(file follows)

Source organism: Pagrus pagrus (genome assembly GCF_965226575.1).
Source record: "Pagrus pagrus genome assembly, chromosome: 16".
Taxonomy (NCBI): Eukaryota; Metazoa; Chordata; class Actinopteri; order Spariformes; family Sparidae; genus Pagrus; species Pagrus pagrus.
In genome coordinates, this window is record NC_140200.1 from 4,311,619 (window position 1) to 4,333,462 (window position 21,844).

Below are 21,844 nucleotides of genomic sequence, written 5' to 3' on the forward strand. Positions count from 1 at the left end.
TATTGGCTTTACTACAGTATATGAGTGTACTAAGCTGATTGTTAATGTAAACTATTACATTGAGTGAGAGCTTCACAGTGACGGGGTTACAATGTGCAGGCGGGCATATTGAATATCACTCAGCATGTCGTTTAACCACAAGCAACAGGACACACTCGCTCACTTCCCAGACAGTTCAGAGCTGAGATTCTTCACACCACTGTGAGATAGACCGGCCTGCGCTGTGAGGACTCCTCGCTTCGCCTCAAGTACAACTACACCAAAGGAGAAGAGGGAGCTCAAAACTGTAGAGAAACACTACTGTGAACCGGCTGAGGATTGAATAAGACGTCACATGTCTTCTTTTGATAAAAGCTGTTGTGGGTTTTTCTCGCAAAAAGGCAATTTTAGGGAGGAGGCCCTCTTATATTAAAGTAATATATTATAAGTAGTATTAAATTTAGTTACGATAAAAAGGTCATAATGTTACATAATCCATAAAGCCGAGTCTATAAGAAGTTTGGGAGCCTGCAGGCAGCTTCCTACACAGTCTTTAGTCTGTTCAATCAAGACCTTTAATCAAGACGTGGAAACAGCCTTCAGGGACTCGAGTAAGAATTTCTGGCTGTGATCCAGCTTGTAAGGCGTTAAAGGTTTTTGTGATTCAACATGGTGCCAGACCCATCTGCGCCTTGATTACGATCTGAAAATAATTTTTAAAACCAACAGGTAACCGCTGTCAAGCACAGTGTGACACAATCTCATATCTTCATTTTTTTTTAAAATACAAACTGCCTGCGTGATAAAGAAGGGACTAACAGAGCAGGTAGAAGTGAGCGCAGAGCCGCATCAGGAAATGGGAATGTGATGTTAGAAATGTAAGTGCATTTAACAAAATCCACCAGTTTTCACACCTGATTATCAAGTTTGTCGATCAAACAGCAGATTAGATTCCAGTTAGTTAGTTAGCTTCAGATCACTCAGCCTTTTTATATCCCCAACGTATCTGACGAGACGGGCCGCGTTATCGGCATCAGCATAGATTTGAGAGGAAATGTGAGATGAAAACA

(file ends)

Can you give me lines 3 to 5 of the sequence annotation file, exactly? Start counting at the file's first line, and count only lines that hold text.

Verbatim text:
Taxonomy (NCBI): Eukaryota; Metazoa; Chordata; class Actinopteri; order Spariformes; family Sparidae; genus Pagrus; species Pagrus pagrus.
In genome coordinates, this window is record NC_140200.1 from 4,311,619 (window position 1) to 4,333,462 (window position 21,844).

Below are 21,844 nucleotides of genomic sequence, written 5' to 3' on the forward strand. Positions count from 1 at the left end.